Home inspections have become an unstoppable trend in the South African real estate industry. More and more estate agents are recognising the need to increase transparency in the home buying process by way of supporting home inspections. Estate agency MD, Berry Everitt, in fact, recently called for home inspections to be made compulsory in order to protect vulnerable first time home buyers.
This shift is also being driven by buyers who are increasingly aware of their consumer rights, and who are demanding more transparency as regards :
- The pricing of the house
- The condition of the house
- The legality of the structures and installations
More home sellers are also asking for home inspections – prior to listing. Sellers are realising that a home inspection report fosters confidence with prospective buyers who are impressed by such openness. A pre-listing home inspection can, in fact, facilitate and speed up the sales process.
John Graham CEO of HouseCheck says both home inspection companies and estate agents need to find ways to embrace this new market reality and to find ways to work together without compromising the professionalism of either.
In South Africa the fledgling home inspection industry has been viewed with suspicion by many estate agents who sometimes saw home inspectors as “negative deal-killers” who were more interested in being hyper-critical, rather than adopting a pragmatic and realistic approach to home inspection. Some home inspection outfits have not helped their cause by trumpeting property “horror stories” and implying that estate agents are out to collude with sellers in order to deceive buyers.
HouseCheck works actively to foster professional and mutually respectful relationships with estate agents, while at the same time striving to present buyers with factual and detailed reports on the condition of a house.
HouseCheck has taken the following steps to achieve this goal:
- HouseCheck reports state upfront that “no house is perfect” and that all structures deteriorate and require on-going maintenance.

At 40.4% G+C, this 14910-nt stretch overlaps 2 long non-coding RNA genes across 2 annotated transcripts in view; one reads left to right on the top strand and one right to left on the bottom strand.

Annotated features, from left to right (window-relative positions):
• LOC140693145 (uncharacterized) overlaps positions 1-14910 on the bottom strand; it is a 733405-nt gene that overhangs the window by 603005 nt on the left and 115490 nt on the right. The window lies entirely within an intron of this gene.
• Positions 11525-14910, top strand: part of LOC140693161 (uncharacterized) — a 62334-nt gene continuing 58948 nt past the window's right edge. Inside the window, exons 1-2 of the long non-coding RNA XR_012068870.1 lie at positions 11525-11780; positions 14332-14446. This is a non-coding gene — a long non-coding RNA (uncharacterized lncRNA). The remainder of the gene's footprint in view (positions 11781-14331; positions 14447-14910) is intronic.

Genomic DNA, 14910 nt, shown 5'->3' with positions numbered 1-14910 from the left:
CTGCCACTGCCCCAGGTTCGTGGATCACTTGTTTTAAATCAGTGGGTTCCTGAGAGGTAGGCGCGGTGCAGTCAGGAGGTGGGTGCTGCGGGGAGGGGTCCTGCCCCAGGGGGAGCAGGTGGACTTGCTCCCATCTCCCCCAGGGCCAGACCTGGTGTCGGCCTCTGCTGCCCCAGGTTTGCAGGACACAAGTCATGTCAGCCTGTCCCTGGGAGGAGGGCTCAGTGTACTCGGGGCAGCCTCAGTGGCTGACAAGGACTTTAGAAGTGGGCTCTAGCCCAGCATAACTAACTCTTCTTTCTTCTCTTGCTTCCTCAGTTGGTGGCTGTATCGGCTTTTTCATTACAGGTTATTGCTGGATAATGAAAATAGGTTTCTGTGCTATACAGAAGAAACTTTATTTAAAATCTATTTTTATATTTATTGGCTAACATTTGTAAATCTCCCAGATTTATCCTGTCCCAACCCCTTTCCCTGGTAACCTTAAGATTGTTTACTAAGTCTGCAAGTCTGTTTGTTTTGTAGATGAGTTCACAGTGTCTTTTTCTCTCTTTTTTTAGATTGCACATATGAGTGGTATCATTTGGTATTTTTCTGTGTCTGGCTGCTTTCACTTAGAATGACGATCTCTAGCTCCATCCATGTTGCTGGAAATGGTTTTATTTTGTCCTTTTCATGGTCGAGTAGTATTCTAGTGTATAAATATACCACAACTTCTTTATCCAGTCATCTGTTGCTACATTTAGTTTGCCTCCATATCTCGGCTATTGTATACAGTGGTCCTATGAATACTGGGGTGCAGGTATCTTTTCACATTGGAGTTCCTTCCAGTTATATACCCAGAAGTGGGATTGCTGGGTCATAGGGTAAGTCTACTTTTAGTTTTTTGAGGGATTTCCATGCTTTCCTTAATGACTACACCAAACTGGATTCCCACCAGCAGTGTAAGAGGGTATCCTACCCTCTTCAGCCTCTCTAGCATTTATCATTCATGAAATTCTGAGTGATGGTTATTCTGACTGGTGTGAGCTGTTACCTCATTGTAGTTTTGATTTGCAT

- HouseCheck reports distinguish clearly between “maintenance items” on the one hand, and “structural, safety and functional defects” on the other. Detailed cost estimate breakdowns for each category are provided by HouseCheck. This information enables buyers and sellers to take a realistic view on both immediate repairs required and to also get a handle on on-going maintenance issues.
- HouseCheck routinely makes its reports available to the estate agent involved in the deal – at the same time that the client receives the report. HouseCheck is able to do this because it retains ownership of the report at all times. HouseCheck takes the view that its reports are both factual and objective and therefore should be used in the interests of encouraging informed decision-making and transparency between seller, buyer and estate agent.
- If serious problems are discovered during the inspection, HouseCheck inspectors will often telephone the estate agent and advise the agent of the issues so that the agent can become involved in informed price counseling of seller and buyer.
- In order to retain objectivity, HouseCheck does not undertake repairs or receive kick-backs from contractors, estate agents or anyone else.
- HouseCheck reports, which are available within one working day of the inspection, are all thoroughly checked by in-house quality control experts to insure that HouseCheck reports achieve a uniform high standard of accuracy and comprehensiveness.
Here’s how estate agents can use home inspections to enhance their professionalism and effectiveness in the marketplace:
- Embrace the transparency created by the home inspection process. Understand that a professional home inspection report, at the time of offer to purchase, greatly reduces the possibility of post-sale come backs and complaints from buyers.
- Develop a relationship with a professional home inspector in your area who you can recommend with confidence. This relationship should be based on a professional foundation of mutual respect for the vital role that each party plays in the sales process.
- Talk to sellers about the wisdom of a pre-listing home inspection. This enables the seller and agent to price the house realistically after taking into account the actual condition of the house – after the seller has completed any or all of the repairs as detailed in the inspection report.
- Show the seller how this transparency created by a home inspection can create confidence with buyers and differentiate the inspected property.
- Point out to sellers and fellow agents that, contrary to popular opinion, that home inspection slows down or kills sales, the opposite is true. Because potential buyer objections are credibly addressed upfront, a seller’s home inspection report can actually facilitate and speed up the sales process. This is because the buyer does not need to make a heavily discounted offer in order to cover the guesstimated cost of repairs.
- Point out to the seller that buyers usually exaggerate the cost of fixing observed defects and a good home inspection report therefore reduces the buyer’s power to demand unrealistic price discounts. A home inspection report introduces objectivity and reality into the sales negotiation.